Politics and Gaming 2016: Who Supported Who, What, and Why

Posted on: December 30, 2016, 02:00h. 

Last updated on: December 20, 2016, 09:59h.

Politics and gaming intertwined on what seemed like a weekly basis in 2016.

The casino industry’s biggest names took center stage in the highly dramatic political theater. Investigations and scandals added drama to the 2016 presidential race, and some of Las Vegas’ richest leaders were right there every step of the way.

politics and gaming Sheldon Adelson Donald Trump
Las Vegas Sands billionaire Sheldon Adelson (center, seen here with wife Miriam on his left and the President-elect to his right) was one of the more dominant examples of politics and gaming intersecting in 2016, as the casino magnate gave millions to Donald Trump’s presidential campaign. (Image: Andy Abboud/twitter.com)

As the year comes to a close, let’s look back on the contentious last 12 months in politics and gaming.

Not-So-Private Email Server

Republican Donald Trump is set to become the 45th president of the United States on January 20, 2017. His road to 1600 Pennsylvania Avenue was certainly not conventional.

His Democratic challenger Hillary Clinton was the 2016 favorite at overseas sportsbooks throughout the campaign. Prediction markets gave her a more than 80 percent change of winning the White House.

Trump was engulfed in arguments almost from day one of his presidential campaign. His controversial remarks came one after another, but Clinton was also surrounded in scandal.

The FBI took nearly a year to investigate whether Clinton’s use of a private email server during her time as US secretary of state warranted criminal charges. In July, FBI Director James Comey announced Clinton did indeed have classified information on the unsecured server, but didn’t feel criminal charges should be brought.

US Rep. Jason Chaffetz (R-Utah), the author of the anti-online gambling bill RAWA, the Restoration of America’s Wire Act, grilled Comey on his recommendation during a House Oversight hearing.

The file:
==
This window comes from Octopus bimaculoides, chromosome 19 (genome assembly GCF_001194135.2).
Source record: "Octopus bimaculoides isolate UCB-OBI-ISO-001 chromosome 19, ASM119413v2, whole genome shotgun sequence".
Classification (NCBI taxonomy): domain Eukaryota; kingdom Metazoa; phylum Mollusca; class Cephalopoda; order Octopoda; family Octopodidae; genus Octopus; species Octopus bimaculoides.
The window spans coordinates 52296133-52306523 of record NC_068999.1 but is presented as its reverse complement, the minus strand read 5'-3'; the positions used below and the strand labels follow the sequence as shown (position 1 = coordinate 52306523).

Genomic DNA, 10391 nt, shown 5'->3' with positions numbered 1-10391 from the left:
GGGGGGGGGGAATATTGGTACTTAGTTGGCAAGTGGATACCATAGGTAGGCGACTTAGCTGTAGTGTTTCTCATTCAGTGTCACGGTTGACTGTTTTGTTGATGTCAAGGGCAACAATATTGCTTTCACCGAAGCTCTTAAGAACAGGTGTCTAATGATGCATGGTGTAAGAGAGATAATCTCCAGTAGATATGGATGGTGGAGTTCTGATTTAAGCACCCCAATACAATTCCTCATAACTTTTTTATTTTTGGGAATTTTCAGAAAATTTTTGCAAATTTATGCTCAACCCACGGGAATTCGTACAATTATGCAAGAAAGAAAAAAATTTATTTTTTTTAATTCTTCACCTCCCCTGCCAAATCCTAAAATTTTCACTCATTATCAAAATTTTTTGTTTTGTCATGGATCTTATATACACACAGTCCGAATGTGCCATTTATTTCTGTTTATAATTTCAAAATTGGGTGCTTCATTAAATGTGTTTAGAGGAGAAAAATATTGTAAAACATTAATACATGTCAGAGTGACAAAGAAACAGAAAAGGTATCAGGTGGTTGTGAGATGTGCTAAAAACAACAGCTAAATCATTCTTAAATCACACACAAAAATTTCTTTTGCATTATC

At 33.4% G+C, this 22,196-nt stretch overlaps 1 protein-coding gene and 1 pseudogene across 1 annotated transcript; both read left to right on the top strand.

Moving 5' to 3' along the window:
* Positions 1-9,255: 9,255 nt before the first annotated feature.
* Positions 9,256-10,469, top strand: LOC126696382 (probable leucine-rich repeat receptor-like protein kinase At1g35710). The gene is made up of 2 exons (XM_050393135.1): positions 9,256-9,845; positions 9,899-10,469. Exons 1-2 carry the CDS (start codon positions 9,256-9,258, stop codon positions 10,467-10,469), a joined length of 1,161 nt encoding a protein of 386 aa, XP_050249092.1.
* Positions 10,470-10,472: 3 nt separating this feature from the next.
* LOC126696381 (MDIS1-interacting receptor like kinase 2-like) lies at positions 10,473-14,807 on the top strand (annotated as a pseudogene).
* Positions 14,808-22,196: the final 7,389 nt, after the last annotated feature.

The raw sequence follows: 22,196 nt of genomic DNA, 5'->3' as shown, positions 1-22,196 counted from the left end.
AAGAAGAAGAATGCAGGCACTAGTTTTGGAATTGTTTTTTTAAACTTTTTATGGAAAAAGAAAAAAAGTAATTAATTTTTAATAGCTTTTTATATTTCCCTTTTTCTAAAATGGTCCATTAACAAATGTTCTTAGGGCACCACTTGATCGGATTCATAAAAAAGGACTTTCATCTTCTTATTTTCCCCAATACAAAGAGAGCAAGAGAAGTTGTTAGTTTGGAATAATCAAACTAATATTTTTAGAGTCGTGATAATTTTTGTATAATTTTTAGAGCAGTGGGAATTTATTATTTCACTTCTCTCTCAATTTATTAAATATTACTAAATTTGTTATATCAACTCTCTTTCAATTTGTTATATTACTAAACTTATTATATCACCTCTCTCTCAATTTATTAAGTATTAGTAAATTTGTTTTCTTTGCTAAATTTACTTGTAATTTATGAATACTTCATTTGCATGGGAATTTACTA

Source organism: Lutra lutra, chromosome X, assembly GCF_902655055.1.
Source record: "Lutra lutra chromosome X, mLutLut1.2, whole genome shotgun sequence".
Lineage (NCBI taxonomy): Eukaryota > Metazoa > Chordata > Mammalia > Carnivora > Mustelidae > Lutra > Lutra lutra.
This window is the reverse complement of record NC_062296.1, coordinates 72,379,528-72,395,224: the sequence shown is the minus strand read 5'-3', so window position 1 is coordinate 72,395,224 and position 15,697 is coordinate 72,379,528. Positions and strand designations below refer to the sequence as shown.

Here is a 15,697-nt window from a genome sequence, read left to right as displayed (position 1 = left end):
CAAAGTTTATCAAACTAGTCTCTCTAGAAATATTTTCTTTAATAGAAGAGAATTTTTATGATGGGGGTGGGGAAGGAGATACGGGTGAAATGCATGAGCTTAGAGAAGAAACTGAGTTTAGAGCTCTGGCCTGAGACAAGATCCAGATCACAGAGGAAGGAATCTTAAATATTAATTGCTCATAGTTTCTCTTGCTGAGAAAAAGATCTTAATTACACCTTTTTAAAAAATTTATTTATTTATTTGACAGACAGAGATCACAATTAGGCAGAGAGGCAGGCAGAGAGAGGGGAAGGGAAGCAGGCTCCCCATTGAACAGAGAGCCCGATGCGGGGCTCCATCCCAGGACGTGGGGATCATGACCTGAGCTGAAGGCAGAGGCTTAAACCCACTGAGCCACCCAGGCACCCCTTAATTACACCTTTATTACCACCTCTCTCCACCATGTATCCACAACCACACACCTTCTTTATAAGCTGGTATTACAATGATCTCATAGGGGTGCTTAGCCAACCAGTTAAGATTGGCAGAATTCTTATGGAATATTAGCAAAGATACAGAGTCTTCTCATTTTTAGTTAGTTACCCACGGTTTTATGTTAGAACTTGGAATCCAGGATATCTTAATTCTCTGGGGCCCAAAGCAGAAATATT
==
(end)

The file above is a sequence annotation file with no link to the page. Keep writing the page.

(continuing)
Admitting he was like a “kid in a candy store,” Chaffetz, known for his zingers, told Comey, “It’s reasonable to think that the secretary of state would get classified information every moment. She’s not the head of fish and wildlife!”

Shelling Out Money

The email server, and Comey’s subsequent reopening of the investigation in October, cast shadows over Clinton’s campaign and gave Trump a fighting chance. He armed his campaign with his billionaire casino friends.

Las Vegas Sands Chairman Sheldon Adelson and his wife Miriam donated roughly $100 million during the 2012 election, and this year they once again opened up their vault. Worth upwards of $30 billion, Sheldon’s first pick, like so many others on the GOP side, wasn’t Trump. Adelson was rumored to prefer Florida Senator Marco Rubio.

But as Election Day neared and Clinton’s race for the Oval Office swerved off course, Adelson stepped in. In October, he dumped another $25 million into a super political action committee to run last-week Trump campaign ads.

Treasure Island and New Frontier owner Phil Ruffin also flashed his billions for Trump. He spoke at the Republican National Convention and talked openly about why he believed Trump was the best candidate for America.

Carl Icahn closed the Trump Taj Mahal in Atlantic City in 2016, but that didn’t stop him from supporting his longtime friend.

“You want someone that’s not beholden to an establishment,” Icahn said. “So we need a president that can move Congress and I think Donald Trump could do it.”

MGM CEO Jim Murren was the lone Vegas boss to go against Trump, at least publicly. “Few presidential candidates are as prepared for the job as Clinton,” Murren opined in August.

Of course, America disagreed with Murren on November 8. In less than three weeks, the former casino owner becomes president.